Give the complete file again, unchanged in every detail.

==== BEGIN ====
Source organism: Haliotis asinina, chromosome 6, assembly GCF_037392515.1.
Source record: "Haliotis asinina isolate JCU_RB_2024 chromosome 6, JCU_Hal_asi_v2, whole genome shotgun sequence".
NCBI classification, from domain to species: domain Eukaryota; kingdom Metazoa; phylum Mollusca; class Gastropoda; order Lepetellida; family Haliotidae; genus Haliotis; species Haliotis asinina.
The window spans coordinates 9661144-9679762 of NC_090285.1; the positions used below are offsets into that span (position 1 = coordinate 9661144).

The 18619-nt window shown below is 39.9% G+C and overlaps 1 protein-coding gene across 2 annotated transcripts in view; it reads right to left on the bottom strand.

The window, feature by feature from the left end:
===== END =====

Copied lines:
Source organism: Haliotis asinina, chromosome 6, assembly GCF_037392515.1.
Source record: "Haliotis asinina isolate JCU_RB_2024 chromosome 6, JCU_Hal_asi_v2, whole genome shotgun sequence".
NCBI classification, from domain to species: domain Eukaryota; kingdom Metazoa; phylum Mollusca; class Gastropoda; order Lepetellida; family Haliotidae; genus Haliotis; species Haliotis asinina.
The window spans coordinates 9661144-9679762 of NC_090285.1; the positions used below are offsets into that span (position 1 = coordinate 9661144).

The 18619-nt window shown below is 39.9% G+C and overlaps 1 protein-coding gene across 2 annotated transcripts in view; it reads right to left on the bottom strand.

The window, feature by feature from the left end: